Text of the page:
A premium tax credit is aimed at helping eligible individuals and families with low or moderate income afford health insurance purchased through the Health Insurance Marketplace beginning in 2014. Premium tax credits help pay for a portion of the monthly cost of your insurance premiums.
If eligible, you can choose to apply the premium tax credits now to lower your out-of-pocket cost for monthly premiums, or you can receive it later in the form of a refund when you file your yearly tax return.
8. I am currently enrolled in a health insurance plan; can I still apply for a premium tax credit?
If your current health care coverage is obtained through an employer, and the employer coverage satisfies the employer shared responsibility requirements, you are not eligible for a premium tax credit.
If you lose coverage obtained through your employer before the 2015 Open Enrollment Period (November 15, 2014 through February 15, 2015), and you qualify for a premium tax credit, then you may be able to apply for or make changes to a plan during Special Enrollment Period.
- A cost-sharing subsidy could lower your monthly out-of-pocket costs for deductibles, coinsurance, and copays if all the following apply: you purchase health coverage through the Health Insurance Marketplace, your income is below a certain level, and you choose a health plan from the Silver plan category.
- To be eligible for a cost-sharing subsidy, you must not be eligible for public coverage, including Medicare, Medicaid, CHIP, or military coverage, and you must not have access to health coverage through an employer. Eligible individuals with incomes up to 250 percent of the Federal Poverty Level (FPL) could receive a subsidy for their monthly premium as well as when they receive care. You may also qualify for cost-sharing subsidies if you are a member of a federally recognized tribe. As defined by healthcare.gov, a federally recognized tribe is any Indian or Alaska Native tribe, band, nation, pueblo, village or community that the Department of the Interior acknowledges to exist as an Indian tribe.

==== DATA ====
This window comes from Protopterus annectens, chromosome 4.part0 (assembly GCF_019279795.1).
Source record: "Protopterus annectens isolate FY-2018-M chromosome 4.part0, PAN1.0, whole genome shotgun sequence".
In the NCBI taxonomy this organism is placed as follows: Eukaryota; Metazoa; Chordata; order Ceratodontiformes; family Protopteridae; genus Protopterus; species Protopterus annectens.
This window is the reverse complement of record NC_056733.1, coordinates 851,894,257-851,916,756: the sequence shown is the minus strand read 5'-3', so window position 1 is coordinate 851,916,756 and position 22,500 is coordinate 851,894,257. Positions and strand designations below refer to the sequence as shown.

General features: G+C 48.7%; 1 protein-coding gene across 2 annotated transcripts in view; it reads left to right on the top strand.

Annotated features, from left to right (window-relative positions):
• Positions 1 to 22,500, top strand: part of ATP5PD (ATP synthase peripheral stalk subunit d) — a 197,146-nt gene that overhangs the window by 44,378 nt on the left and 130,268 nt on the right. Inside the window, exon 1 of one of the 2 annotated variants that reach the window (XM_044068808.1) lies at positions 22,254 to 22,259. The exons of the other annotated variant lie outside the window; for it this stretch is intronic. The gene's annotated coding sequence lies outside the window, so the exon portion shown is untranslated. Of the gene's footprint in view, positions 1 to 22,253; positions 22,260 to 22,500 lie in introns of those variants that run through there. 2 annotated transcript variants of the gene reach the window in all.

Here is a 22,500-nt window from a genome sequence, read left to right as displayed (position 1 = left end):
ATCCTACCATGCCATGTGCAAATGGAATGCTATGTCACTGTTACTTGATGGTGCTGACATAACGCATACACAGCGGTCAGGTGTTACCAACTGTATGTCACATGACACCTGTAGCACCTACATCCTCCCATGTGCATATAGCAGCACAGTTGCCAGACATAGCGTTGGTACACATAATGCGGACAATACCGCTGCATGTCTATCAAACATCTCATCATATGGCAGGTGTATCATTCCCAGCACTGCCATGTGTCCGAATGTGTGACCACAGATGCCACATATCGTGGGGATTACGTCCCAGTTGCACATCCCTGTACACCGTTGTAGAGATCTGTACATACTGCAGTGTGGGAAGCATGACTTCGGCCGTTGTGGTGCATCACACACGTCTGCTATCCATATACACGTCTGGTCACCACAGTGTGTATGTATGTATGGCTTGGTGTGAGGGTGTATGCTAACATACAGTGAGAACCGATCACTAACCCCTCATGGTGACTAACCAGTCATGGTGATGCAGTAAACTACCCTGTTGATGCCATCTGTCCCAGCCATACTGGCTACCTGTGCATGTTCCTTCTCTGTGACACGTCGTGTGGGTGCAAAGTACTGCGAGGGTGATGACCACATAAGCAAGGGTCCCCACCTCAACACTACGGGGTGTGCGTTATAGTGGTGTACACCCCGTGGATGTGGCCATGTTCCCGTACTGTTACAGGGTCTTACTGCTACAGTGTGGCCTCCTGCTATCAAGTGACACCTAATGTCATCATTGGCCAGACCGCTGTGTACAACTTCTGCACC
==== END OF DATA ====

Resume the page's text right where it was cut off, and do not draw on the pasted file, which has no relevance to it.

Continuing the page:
The enrollment process will include checking whether you are eligible. Find out if you may be eligible for a cost-sharing subsidy with our free, subsidy calculator. Final eligibility determinations and the actual amount of your tax credit/subsidy will be determined by the federal government.
10. How does a subsidy calculator work?
A subsidy calculator evaluates your state of residence, age, annual income, your family size, access to employer coverage, and the number of adults/minors enrolling in coverage.
The Independence Blue Cross subsidy calculator is designed to estimate federal premium assistance that may be available toward the cost of health insurance purchased directly by an individual (rather than through an employer). It also provides the FPL percentage so you can find out if you may be eligible for a cost-sharing subsidy.
Also, using the information you provide and the rates from the Health Insurance Marketplace, the subsidy calculator takes into account federal subsidies based on income, Medicaid eligibility, and other factors that affect premiums under the ACA. This is only an estimate and not a guarantee. Actual results will vary. The numbers provided are for illustrative purposes only and cannot be relied upon.
Find out if you are eligible for financial help with our free, subsidy calculator tool.
- You can get the premium tax credit in advance. The government will send the money directly to your health insurance company on your behalf and your health insurer will credit that money toward your premium, decreasing how much you'll pay each month.
- You can get your premium tax credit as a tax refund when you file your taxes. This could mean a big tax refund, but you'll pay more each month since you’ll be paying both your share of the premium and the share that would be have been covered by the tax credit.